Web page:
After standing on the sidewalk watching the cars whiz by for too long, StorageTek Corp. has finally entered the fixed content archiving race with a product that uses object storage to guarantee long-term authenticity of e-mail files.
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StorageTek's Lifecycle Fixed Content Manager 100 appliance (LFCM 100) is designed to prevent the alteration or deletion of data for as long as a company sees fit. As part of an OEM deal, StorageTek is using Cambridge, Mass-based Permabit Inc.'s Permeon software in the system. Permeon turns generic server and storage hardware in to an object-based storage platform that can be used for compliance in lieu of WORM media such as optical disk. Furthermore, Permeon also helps users set retention and deletion policies, keep logs of data and retrieve files.
According to Julie Mirobella, senior analyst of records management and compliance infrastructure at International Data Corp. in Framingham, Mass., StorageTek has done a good job of pulling in the Permeon software to create a CAS (content addressable storage)-based system. "By giving each file its own unique address through hashing, the Permeon software will help companies ensure the WORM requirements of SEC 17a-4 and other regulations," Mirobella said.
The product uses open standard NFS and CIFS file interfaces that "reads and writes data faster than the proprietary API interface used by EMC's Centera," according to Harvey Andruss, product marketing manager, ILMS, StorageTek.
LFCM 100 currently supports e-mail archiving applications from CommVault Systems, iLumin Software Services and iXOS Software AG. Support for Veritas Software's KVS and AXS-One Inc. is expected in the first quarter of 2005.
Andruss said that the LFCM 100 is the first member of the LFCM family, and that other members will be coming up in 90 days. Additional LFCM products will focus on adding in more storage tiers, and tying in virtualization and data protection. "The primary focus of the product right now is e-mail, but it will expand for content such as government documents and medical images," Andruss said.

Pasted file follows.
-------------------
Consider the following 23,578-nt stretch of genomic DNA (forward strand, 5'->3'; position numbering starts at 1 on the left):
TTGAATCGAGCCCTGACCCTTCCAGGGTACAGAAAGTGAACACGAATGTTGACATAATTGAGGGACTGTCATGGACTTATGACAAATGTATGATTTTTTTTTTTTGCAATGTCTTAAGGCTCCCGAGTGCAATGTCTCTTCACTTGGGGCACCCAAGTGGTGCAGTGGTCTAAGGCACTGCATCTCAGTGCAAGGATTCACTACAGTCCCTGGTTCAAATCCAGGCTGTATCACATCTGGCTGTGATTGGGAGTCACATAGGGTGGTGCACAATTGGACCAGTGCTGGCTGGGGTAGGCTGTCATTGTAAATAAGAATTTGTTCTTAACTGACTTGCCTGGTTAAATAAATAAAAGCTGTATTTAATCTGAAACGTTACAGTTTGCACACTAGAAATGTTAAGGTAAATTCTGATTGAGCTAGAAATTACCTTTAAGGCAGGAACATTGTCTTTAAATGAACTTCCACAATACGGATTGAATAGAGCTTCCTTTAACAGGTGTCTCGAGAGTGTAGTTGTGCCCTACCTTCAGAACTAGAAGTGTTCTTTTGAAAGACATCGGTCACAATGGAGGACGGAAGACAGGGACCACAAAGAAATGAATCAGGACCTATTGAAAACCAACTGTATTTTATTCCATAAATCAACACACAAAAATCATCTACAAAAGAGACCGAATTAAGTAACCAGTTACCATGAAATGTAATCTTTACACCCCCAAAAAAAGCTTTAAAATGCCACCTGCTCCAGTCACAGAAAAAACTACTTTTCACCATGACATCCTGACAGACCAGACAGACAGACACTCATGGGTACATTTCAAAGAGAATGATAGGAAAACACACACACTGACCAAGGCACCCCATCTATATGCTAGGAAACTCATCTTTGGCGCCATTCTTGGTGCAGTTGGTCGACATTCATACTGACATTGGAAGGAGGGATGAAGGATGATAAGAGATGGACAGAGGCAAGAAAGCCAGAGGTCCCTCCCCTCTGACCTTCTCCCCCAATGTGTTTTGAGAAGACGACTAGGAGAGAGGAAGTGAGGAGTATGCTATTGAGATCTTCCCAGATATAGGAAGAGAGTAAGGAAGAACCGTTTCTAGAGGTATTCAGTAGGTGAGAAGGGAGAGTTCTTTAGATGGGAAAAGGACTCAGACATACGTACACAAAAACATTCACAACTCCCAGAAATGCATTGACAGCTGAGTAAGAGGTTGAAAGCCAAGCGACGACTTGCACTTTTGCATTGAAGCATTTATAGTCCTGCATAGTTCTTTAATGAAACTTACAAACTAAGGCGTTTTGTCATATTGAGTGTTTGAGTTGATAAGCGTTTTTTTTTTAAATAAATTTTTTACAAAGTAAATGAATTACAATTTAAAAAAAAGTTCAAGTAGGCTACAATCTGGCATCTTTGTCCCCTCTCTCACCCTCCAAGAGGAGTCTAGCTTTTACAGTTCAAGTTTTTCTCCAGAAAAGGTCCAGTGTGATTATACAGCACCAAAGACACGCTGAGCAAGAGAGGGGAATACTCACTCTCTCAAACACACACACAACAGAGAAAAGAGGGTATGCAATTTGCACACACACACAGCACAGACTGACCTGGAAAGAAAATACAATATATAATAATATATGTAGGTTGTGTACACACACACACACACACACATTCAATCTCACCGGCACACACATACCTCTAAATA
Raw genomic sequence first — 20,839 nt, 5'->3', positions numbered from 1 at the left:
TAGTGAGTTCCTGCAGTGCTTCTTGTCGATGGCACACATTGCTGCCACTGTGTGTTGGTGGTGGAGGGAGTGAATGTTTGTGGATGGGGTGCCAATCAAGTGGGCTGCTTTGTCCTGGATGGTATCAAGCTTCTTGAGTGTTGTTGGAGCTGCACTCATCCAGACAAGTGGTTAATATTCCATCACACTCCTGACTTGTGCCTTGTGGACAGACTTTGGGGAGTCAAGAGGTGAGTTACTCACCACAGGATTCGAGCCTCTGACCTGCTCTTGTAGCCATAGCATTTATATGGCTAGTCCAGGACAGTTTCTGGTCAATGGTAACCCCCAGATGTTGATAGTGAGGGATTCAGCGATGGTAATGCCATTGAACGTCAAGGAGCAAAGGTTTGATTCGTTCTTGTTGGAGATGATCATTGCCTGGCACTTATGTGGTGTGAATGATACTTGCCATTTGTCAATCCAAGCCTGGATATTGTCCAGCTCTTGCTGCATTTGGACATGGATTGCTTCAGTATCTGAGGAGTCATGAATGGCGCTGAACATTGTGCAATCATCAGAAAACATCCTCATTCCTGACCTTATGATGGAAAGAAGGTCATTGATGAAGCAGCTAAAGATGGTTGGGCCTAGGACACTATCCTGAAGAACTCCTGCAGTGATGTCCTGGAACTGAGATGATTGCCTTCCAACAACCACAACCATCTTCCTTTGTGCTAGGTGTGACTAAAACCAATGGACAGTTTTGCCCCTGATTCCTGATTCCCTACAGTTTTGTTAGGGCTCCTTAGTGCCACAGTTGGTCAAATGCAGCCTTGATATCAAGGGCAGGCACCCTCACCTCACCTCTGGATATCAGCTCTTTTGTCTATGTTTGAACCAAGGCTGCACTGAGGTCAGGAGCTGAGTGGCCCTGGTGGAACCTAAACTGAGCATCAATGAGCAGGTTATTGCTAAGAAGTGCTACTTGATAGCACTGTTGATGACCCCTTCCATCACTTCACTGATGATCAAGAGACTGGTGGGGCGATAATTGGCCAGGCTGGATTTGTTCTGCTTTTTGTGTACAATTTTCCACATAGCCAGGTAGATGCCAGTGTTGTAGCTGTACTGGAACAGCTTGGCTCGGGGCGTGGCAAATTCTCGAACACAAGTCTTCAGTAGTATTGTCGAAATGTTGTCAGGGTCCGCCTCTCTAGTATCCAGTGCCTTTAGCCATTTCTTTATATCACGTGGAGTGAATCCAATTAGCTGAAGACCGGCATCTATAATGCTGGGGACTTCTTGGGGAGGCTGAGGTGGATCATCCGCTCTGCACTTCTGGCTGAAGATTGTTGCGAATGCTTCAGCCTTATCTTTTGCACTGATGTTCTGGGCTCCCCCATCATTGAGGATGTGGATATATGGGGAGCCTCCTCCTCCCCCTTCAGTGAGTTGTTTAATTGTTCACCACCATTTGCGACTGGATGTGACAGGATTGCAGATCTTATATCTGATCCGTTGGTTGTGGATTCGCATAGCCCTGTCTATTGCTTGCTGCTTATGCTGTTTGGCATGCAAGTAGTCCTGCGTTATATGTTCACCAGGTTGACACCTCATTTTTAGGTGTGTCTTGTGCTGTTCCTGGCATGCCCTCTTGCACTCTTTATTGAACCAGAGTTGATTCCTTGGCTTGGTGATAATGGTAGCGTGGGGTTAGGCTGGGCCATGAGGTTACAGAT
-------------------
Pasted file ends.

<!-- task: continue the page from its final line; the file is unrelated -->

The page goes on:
LFCM 100 has an entry point of 2 terabytes (TB) and can grow to 18 TB, scaling in 2 TB increments. Andruss said that the product will be aimed at mid-size financial and government sectors -- where StorageTek already has a large footprint -- with the hopes of moving into the medical industry as the product evolves.
Compliance regulations such as SEC 17a-4 and Sarbanes-Oxley can also be kept at bay with LFCM 100. Using an object storage approach, the product guarantees that the files are not tampered with, satisfying compliance rules stating that electronic files be stored and protected for years.
Late to the party
Still, StorageTek will have to catch up to established archiving systems such as NetApp's NearStore, EMC's Centera, Hewlett-Packard Co.'s RISS and IBM's Retention 450.
"You could call it 'late,' but our customers have been crying out for this," Andruss said. "And what I've heard in the field is that customers of other archive products are not happy with speed and recoverability."Peter Gerr, senior analyst at Enterprise Strategy Group in Milford, Mass., sees LFCM 100 as an important milestone for StorageTek, despite coming to market after most of the other major vendors. "StorageTek sales reps now have something to sell into an increasingly important segment of the market, where they've basically been sitting on the sidelines for the past two years."
The entry-price for the Lifecycle Fixed Content Manager 100 is $74,000 for the smallest option (2.3 TB) and $435,000 for the largest option (18 TB). The product will be available Monday for customers in North America.
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